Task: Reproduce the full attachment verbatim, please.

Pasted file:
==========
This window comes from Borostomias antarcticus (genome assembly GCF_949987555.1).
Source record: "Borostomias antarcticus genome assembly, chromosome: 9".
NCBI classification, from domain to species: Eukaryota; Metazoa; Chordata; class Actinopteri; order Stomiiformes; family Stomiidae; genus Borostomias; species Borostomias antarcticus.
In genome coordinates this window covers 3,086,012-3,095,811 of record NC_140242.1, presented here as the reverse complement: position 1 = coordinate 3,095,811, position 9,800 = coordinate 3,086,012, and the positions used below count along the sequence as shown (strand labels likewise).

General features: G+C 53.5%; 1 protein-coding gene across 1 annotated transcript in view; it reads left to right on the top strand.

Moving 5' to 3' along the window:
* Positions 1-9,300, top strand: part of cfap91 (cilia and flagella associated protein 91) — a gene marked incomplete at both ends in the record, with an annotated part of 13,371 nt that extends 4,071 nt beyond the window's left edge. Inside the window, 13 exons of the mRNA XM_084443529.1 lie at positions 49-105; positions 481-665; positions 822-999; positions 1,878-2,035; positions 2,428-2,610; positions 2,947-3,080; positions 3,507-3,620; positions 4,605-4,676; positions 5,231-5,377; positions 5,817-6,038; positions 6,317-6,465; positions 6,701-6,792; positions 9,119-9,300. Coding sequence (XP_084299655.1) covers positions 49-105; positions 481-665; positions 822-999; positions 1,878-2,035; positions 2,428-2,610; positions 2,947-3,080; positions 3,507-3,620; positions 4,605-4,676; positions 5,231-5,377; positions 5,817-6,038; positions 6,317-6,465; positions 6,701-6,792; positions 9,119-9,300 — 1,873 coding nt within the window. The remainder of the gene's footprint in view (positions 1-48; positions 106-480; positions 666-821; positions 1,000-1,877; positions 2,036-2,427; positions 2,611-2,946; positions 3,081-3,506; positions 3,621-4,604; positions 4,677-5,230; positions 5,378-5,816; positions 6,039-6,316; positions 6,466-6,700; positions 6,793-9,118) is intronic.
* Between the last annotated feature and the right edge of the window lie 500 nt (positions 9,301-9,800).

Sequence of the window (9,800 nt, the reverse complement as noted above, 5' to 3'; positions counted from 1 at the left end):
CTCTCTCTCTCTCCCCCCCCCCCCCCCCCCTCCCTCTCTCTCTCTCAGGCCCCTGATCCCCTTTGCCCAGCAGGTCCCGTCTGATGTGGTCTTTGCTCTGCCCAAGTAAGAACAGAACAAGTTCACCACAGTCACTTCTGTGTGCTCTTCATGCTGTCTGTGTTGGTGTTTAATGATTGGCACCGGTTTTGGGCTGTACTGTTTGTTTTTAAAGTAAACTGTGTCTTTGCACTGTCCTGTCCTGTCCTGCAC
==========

This window comes from Borostomias antarcticus (genome assembly GCF_949987555.1).
Source record: "Borostomias antarcticus genome assembly, chromosome: 9".
NCBI classification, from domain to species: Eukaryota; Metazoa; Chordata; class Actinopteri; order Stomiiformes; family Stomiidae; genus Borostomias; species Borostomias antarcticus.
In genome coordinates this window covers 3,086,012-3,095,811 of record NC_140242.1, presented here as the reverse complement: position 1 = coordinate 3,095,811, position 9,800 = coordinate 3,086,012, and the positions used below count along the sequence as shown (strand labels likewise).

General features: G+C 53.5%; 1 protein-coding gene across 1 annotated transcript in view; it reads left to right on the top strand.

Moving 5' to 3' along the window:
* Positions 1-9,300, top strand: part of cfap91 (cilia and flagella associated protein 91) — a gene marked incomplete at both ends in the record, with an annotated part of 13,371 nt that extends 4,071 nt beyond the window's left edge. Inside the window, 13 exons of the mRNA XM_084443529.1 lie at positions 49-105; positions 481-665; positions 822-999; positions 1,878-2,035; positions 2,428-2,610; positions 2,947-3,080; positions 3,507-3,620; positions 4,605-4,676; positions 5,231-5,377; positions 5,817-6,038; positions 6,317-6,465; positions 6,701-6,792; positions 9,119-9,300. Coding sequence (XP_084299655.1) covers positions 49-105; positions 481-665; positions 822-999; positions 1,878-2,035; positions 2,428-2,610; positions 2,947-3,080; positions 3,507-3,620; positions 4,605-4,676; positions 5,231-5,377; positions 5,817-6,038; positions 6,317-6,465; positions 6,701-6,792; positions 9,119-9,300 — 1,873 coding nt within the window. The remainder of the gene's footprint in view (positions 1-48; positions 106-480; positions 666-821; positions 1,000-1,877; positions 2,036-2,427; positions 2,611-2,946; positions 3,081-3,506; positions 3,621-4,604; positions 4,677-5,230; positions 5,378-5,816; positions 6,039-6,316; positions 6,466-6,700; positions 6,793-9,118) is intronic.
* Between the last annotated feature and the right edge of the window lie 500 nt (positions 9,301-9,800).

Sequence of the window (9,800 nt, the reverse complement as noted above, 5' to 3'; positions counted from 1 at the left end):
CTCTCTCTCTCTCCCCCCCCCCCCCCCCCCTCCCTCTCTCTCTCTCAGGCCCCTGATCCCCTTTGCCCAGCAGGTCCCGTCTGATGTGGTCTTTGCTCTGCCCAAGTAAGAACAGAACAAGTTCACCACAGTCACTTCTGTGTGCTCTTCATGCTGTCTGTGTTGGTGTTTAATGATTGGCACCGGTTTTGGGCTGTACTGTTTGTTTTTAAAGTAAACTGTGTCTTTGCACTGTCCTGTCCTGTCCTGCAC